Development Investment Rises

New research shows that spending on employee development rose 9.5 percent to an average of $800 per learner in 2011 as organizations moved to combat the current skills gap in the labor market.

The research fond U.S. training organizations continuing on the road to recovery, following double-digit spending cuts in 2008 and 2009 with a slight uptick of two percent in 2010. The research also found that the large business investment in social learning tools in 2011 nearly doubled to $40,000 on average.

“U.S. companies are now reinvesting in training to address a major skills gap, which we identified in the market more than a year ago,” says Josh Bersin, chief executive officer and president, Bersin & Associates. “Organizations are turning away from formal classroom training — and even traditional e-learning programs — to deliver bite-sized learning on a continuous basis. In fact, our research shows that today, the demand is for ‘just the learning you need, just in time.’”

He adds that the doubling of investment by large businesses on social media shows that social learning is no longer an experiment. “Companies are using social learning to drive innovation in their learning organizations,” Bersin says. “By allowing users to actively interact and share knowledge, organizations are both empowering users to teach one another and are actively encouraging conversations that organically foster creativity and problem solving.”

The study also found that employees received more development in 2011, with learners averaging 15.3 hours, up from 12.8 hours in 2010. However, much of the focus is outside of the formal learning event. These organizations are focusing more on getting employees to internalize the knowledge and apply the skills through continuous, reinforced learning environments. These efforts include manager coaching, collaborative tools, and experiential exercises.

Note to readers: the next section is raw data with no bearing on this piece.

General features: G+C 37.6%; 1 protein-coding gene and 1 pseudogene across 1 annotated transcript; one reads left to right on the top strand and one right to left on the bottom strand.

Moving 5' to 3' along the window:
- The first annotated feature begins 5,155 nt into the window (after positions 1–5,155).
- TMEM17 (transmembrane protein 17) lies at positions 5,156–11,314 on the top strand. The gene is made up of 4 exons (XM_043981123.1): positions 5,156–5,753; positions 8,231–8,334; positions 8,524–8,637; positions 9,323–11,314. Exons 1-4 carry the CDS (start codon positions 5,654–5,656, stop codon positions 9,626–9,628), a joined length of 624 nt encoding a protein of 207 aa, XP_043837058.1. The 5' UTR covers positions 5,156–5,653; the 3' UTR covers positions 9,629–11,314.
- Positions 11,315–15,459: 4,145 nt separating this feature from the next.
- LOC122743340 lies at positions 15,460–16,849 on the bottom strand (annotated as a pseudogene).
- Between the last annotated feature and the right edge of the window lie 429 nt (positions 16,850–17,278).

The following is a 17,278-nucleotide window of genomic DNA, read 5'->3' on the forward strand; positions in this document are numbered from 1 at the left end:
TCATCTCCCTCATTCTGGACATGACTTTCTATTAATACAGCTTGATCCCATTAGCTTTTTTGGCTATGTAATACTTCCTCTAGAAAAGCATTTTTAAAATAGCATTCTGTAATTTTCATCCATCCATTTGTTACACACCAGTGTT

—Source, more info: www.bersin.com/2012_corporate_learning_factbook_benchmarks_trends_and_analysis_of_the_USA_training_market/

New research shows that spending on employee development rose 9.5 percent to an average of $800 per learner in 2011 as organizations moved to combat the current skills gap in the labor market.

The research fond U.S. training organizations continuing on the road to recovery, following double-digit spending cuts in 2008 and 2009 with a slight uptick of two percent in 2010. The research also found that the large business investment in social learning tools in 2011 nearly doubled to $40,000 on average.

“U.S. companies are now reinvesting in training to address a major skills gap, which we identified in the market more than a year ago,” says Josh Bersin, chief executive officer and president, Bersin & Associates. “Organizations are turning away from formal classroom training — and even traditional e-learning programs — to deliver bite-sized learning on a continuous basis. In fact, our research shows that today, the demand is for ‘just the learning you need, just in time.’”

He adds that the doubling of investment by large businesses on social media shows that social learning is no longer an experiment. “Companies are using social learning to drive innovation in their learning organizations,” Bersin says. “By allowing users to actively interact and share knowledge, organizations are both empowering users to teach one another and are actively encouraging conversations that organically foster creativity and problem solving.”

The study also found that employees received more development in 2011, with learners averaging 15.3 hours, up from 12.8 hours in 2010. However, much of the focus is outside of the formal learning event. These organizations are focusing more on getting employees to internalize the knowledge and apply the skills through continuous, reinforced learning environments. These efforts include manager coaching, collaborative tools, and experiential exercises.

—Source, more info: www.bersin.com/2012_corporate_learning_factbook_benchmarks_trends_and_analysis_of_the_USA_training_market/

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